Hello Friends and Family,

Link to this year's index by clicking here.

Maui Upcountry, Part 1

In late September, I headed off to my beloved Maui. I expected this year's trip to be special in two ways. First, a friend from my HP days had relocated to Maui where she was born and raised. She is a photographer too and for years, we have been sharing ideas and experiences behind the camera and in front of the digital darkroom. But that was all long distance via email and phone calls. Now, we planned to get together in person and go on a photo safari — and our agreed-upon destination was MauiWine, a winery on Maui (hence the name). My friends are blog-shy so I'll just refer to them as C & M.

The other special treat was that my friends from Lana‘i had moved back to Maui where I had met them originally back in 1984 when I lived on Maui. We'll visit with them later.

You will note that for the first time in many, many issues of LAHP, there is actually a photo of me — thanks to C. It tends to be somewhat unusual that the photographer gets in a picture — and that has certainly been my experience. The sign announces MauiWine but I knew it as Tedeshi Winery, located upcountry in Ulupalakua. The land has a long history as farm land, sugar cane, cattle and now wine. Originally, they produced wine from pineapples as they experimented with different grapes to determine which were suitable for upcountry Maui's climate. That original pineapple wine is still produced and available as Maui Blanc together with a number of other varietals that have proven successful.


The tasting room is known as the King's Cottage since it was the guest house of King Kalakaua. He and Queen Kapi‘olani enjoyed the relaxation they found on the Rose Ranch (as it was then called) as well as the lavish celebrations that were provided here.

In front of the King's Cottage tasting room stood a circle of cypress trees planted in the 1870s that formerly provided a dance circle for hula performances — originally for King Kalakaua and later for any guests of the ranch.

In 2012, two of the trees were damaged in a storm. At that time it became apparent that the trees now formed a hazard because of their age and deteriorated condition. Rather than just cutting them down, they commissioned Maui sculptor Tim Garcia to create a series of brilliantly designed and executed carvings from the old trunks.

Each sculpture revealed a different vision. My guess is that the first one represents "infinity". To me, the second one could be "Kalakaua", his arm raised in a powerful welcoming gesture. There are eight more for you to see when you visit. Whether or not my guesses are close I do enjoy the sculptures. Perhaps the artist will set me straight.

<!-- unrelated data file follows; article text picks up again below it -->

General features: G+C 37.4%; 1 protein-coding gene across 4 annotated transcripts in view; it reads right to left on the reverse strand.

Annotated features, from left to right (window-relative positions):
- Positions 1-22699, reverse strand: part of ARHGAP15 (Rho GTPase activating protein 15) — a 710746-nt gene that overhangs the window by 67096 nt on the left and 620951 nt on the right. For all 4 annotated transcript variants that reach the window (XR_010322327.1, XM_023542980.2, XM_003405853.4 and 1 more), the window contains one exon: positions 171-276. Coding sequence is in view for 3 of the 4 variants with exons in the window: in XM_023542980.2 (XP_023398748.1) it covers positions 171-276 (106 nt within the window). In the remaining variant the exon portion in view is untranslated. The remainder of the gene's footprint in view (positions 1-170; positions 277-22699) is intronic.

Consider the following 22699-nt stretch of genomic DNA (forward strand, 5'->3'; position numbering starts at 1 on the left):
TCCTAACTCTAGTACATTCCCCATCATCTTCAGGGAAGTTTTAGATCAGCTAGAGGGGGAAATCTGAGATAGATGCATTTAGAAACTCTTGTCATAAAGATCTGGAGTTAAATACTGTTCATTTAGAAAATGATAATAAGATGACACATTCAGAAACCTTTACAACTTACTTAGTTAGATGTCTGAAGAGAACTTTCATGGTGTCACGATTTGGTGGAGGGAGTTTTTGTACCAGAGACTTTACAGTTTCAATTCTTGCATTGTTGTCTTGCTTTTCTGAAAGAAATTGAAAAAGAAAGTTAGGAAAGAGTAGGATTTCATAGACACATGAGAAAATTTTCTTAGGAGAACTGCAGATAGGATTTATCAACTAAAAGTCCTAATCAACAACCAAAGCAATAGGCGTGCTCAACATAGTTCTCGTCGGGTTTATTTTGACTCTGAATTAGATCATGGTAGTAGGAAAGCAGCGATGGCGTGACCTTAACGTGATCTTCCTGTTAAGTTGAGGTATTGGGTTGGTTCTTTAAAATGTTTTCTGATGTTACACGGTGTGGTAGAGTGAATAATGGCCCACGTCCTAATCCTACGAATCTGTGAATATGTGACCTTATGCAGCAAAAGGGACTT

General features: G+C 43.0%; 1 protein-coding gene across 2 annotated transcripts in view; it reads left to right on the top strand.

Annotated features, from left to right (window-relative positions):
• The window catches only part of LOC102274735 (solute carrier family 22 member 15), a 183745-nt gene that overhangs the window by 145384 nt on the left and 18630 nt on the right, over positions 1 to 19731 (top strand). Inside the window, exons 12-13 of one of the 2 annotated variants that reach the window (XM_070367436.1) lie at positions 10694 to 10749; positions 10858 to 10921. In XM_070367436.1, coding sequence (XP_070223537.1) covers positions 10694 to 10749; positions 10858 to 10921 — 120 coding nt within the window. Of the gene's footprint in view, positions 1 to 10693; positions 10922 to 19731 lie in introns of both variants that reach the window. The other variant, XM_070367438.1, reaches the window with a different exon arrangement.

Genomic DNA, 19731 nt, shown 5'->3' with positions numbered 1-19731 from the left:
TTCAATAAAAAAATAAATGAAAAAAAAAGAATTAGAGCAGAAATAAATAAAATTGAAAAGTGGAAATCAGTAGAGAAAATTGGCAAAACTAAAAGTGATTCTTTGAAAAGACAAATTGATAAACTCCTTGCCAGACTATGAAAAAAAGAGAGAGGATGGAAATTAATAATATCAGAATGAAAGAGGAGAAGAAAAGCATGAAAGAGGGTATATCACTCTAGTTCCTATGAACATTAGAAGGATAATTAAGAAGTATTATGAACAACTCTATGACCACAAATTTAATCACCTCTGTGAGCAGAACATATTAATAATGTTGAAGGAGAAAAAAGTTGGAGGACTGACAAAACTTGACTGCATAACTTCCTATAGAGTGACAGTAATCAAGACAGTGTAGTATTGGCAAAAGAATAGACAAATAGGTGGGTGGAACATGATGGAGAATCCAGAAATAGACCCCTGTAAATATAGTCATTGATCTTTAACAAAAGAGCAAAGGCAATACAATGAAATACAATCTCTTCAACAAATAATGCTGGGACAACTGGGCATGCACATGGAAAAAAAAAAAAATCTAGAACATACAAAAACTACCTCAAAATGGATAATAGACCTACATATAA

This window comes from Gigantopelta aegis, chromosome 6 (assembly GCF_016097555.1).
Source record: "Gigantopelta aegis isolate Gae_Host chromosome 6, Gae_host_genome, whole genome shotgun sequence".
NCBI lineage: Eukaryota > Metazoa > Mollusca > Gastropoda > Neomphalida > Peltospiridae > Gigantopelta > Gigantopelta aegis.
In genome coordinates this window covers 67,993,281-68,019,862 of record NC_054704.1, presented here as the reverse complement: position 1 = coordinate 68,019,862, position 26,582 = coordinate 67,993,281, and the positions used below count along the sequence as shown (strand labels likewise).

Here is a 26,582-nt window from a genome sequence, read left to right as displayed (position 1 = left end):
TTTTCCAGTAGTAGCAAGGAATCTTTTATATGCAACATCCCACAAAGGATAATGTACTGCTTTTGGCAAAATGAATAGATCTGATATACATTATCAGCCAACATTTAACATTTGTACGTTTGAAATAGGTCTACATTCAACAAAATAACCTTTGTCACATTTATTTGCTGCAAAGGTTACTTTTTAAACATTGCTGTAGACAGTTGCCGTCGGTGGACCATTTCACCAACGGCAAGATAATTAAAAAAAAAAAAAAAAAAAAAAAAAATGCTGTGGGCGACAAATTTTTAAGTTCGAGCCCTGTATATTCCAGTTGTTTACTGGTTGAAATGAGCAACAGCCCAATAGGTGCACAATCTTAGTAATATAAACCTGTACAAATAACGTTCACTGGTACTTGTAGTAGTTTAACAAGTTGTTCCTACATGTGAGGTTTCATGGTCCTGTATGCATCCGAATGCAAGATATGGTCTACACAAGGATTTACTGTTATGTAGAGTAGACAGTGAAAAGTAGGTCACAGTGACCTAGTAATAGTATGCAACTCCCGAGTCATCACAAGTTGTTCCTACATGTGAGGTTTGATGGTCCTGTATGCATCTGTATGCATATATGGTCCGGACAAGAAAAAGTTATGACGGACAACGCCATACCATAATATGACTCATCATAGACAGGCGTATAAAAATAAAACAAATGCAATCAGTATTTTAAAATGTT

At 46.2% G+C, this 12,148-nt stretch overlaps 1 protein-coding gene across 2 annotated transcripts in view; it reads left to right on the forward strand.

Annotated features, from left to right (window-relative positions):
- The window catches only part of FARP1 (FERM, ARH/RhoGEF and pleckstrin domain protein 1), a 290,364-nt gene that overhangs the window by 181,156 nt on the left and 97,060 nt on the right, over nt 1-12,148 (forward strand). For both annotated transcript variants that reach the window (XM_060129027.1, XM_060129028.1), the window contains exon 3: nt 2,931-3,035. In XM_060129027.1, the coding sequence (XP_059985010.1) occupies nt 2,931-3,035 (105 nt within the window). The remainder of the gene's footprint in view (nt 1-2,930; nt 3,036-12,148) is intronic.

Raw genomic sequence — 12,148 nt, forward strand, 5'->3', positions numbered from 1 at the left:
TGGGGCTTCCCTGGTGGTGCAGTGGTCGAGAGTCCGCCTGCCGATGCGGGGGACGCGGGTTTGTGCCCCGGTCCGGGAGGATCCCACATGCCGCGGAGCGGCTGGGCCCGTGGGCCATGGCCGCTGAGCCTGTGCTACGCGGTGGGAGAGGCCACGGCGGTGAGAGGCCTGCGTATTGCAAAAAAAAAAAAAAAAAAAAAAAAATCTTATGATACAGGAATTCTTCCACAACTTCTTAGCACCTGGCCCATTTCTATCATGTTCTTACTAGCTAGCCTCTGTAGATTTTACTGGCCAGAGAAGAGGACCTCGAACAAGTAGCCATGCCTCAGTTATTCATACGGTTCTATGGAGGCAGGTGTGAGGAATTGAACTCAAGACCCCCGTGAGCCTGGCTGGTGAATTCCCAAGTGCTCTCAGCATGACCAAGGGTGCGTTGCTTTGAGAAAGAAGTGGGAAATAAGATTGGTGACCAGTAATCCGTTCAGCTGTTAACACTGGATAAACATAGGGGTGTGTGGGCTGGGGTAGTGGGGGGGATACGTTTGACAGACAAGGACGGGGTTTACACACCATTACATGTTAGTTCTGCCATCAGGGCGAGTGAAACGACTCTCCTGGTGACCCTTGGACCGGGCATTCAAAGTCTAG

There is no mistaking this item of art — a wind vane in the shape of a bottle of wine being poured into wine glasses facing the compass points. They should sell these in the tasting room. Who knows, maybe they do.

In the tasting room is a book for recording the names of guests. Next to it is this beautiful pineapple lamp — I love it. Maybe they should sell those too.

Behind the tasting room stands an enormous ornamental fig tree with huge buttress roots. I am told that many guests will use this spot for their "we were here" shots to send back home to friends and family.

Slightly up the hill and to the side stands the Pavilion. It was originally the main residence of the Rose Ranch estate. Unfortunately it burned to the ground in the 1970s leaving only the lava rock chimney and stone flooring. The house was rebuilt on the original footprint and is now used as a meeting area.

Up the hill was a flock of goats chowing down on the vegetation growing there.

This building is known as the Old Jail. It was the main business office of Captain James Makee who established the Rose Ranch plantation where MauiWine now sits. The building is now used for special tastings and intimate food and wine events.

In a quiet garden area stands the Rain Goddess, a mythical stone sculpture with two stone faces — one we can see in this photo and a second one behind the head that we cannot see. The statue has been venerated for centuries and is sometimes called Lono Ki‘i. In the Hawaiian pantheon, Lono was the god of rain, agriculture and peace. You can see a gift of a lei that was left on the neck of the statue and a second around its waist.

Interesting, legend has it that if water is poured on the rain goddess, she will supposedly cry out of one eye.

Because King Kalakaua and Queen Kapi‘olani were frequent guests at the Rose Ranch, this cannon was fired when the royal ship entered Makena Bay to let the royal couple know that they had been spotted and that a welcoming party would soon be there to pick them up.

On the lanai of the tasting room stands a bit of whimsy — a carving of a man enjoying his wine and perhaps a bit tipsy as a result. Love it.

To be continued...

Life is good.

B. David

P. S., All photos and text © B. David Cathell Photography, Inc. — www.bdavidcathell.com